Carnegie Mellon University


Reason: Author Request





until file(s) become available

On the discharge mechanism in Li-CFx batteries

posted on 2023-03-22, 20:55 authored by Venkatesh KrishnamurthyVenkatesh Krishnamurthy

Electrification of aviation presents the next frontier in the decarbonization of the transportation sector. While current and next-generation battery technologies such as lithium metal anodes and solid state electrolytes enable cell-level specific energy expected to be adequate for the electrification of ground-based transportation, the electrification of aviation requires batteries with over 800 Wh/kg and therefore require the development of rechargeable batteries with ultra-high specific energy. Li-CFx is one such battery chemistry which possesses the specific energy required for the electrification of short and medium-range aircraft; however, rechargeability has not yet been achieved. Additionally, the discharge voltage is low relative to the open-circuit voltage by nearly 1 V even when discharged slowly. Understanding the discharge mechanism is therefore crucial to improve the performance of Li-CFx batteries. 

In this work, density functional theory calculations and electrochemical measurements are employed to build mechanistic insights into the discharge mechanism. Due to sluggish fluorine diffusion kinetics, the defluorination of CFx to yield carbon and LiF electrochemically is implausible; rather, lithium intercalates into CFx during discharge followed by a chemical decomposition into LiF and carbon, the thermodynamically stable products. A possible crystal structure for the lithium-intercalated CFx phase is proposed and mechanisms by which the phase transforms into LiF and carbon are investigated. Galvanostatic cycling in shallow DoD window showed some charge capacity, believed to be originating from the lithium-intercalated CFx. The term quasi-rechargeability is used to distinguish this from true rechargeability arising from the electrochemical conversion of LiF and carbon, and the challenges to be solved for enabling true rechargeability is outlined. A modification to the current hypothesis on the discharge mechanism is proposed, and the insights from this investigation is expected to yield design rules for enhanced discharge performance of a primary Li-CFx battery.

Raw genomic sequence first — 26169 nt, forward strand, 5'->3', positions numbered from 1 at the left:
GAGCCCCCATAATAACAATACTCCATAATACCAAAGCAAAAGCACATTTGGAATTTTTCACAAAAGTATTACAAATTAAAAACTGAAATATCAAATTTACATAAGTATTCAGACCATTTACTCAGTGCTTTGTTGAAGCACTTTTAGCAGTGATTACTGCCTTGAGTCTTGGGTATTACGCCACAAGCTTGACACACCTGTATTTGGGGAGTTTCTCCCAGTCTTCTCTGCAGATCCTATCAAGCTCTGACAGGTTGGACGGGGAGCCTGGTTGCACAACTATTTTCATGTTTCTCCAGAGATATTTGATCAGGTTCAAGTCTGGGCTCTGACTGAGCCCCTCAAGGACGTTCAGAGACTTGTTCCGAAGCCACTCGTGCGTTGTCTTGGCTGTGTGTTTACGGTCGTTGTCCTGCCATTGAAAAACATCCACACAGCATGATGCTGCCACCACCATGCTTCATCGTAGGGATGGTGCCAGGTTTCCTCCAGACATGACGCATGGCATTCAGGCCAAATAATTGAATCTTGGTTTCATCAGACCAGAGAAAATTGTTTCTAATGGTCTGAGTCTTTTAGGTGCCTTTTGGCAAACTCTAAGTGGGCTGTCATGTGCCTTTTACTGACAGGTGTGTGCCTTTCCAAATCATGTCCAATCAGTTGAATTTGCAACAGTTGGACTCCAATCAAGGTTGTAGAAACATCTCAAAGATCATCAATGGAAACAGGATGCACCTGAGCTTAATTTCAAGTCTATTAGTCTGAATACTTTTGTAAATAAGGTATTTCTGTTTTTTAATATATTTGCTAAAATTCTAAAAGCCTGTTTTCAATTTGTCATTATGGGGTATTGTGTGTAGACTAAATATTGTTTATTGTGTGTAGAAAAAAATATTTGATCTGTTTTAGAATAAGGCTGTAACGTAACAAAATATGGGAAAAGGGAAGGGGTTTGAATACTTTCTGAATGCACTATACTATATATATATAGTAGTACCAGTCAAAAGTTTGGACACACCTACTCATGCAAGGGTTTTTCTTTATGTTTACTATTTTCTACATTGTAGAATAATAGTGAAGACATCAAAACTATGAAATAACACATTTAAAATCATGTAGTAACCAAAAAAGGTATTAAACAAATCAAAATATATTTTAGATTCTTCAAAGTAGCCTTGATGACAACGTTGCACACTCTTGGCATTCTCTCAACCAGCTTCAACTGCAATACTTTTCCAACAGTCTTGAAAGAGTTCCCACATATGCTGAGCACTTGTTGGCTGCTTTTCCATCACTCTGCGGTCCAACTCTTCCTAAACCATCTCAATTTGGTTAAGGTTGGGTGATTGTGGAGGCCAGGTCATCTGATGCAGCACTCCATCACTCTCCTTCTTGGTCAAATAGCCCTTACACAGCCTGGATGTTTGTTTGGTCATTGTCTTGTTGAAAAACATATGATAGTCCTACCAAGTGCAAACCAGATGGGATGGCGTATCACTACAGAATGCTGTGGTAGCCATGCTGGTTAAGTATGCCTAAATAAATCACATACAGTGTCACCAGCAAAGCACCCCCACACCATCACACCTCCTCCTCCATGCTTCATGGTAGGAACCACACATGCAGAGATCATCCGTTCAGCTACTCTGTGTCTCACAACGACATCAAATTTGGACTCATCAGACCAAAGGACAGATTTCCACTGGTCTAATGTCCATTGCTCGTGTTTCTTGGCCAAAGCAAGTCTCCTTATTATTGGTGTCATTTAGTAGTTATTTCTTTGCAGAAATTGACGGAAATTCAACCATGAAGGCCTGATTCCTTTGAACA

Degree Type

  • Dissertation


  • Materials Science and Engineering

Degree Name

  • Doctor of Philosophy (PhD)


Venkat Viswanathan

Usage metrics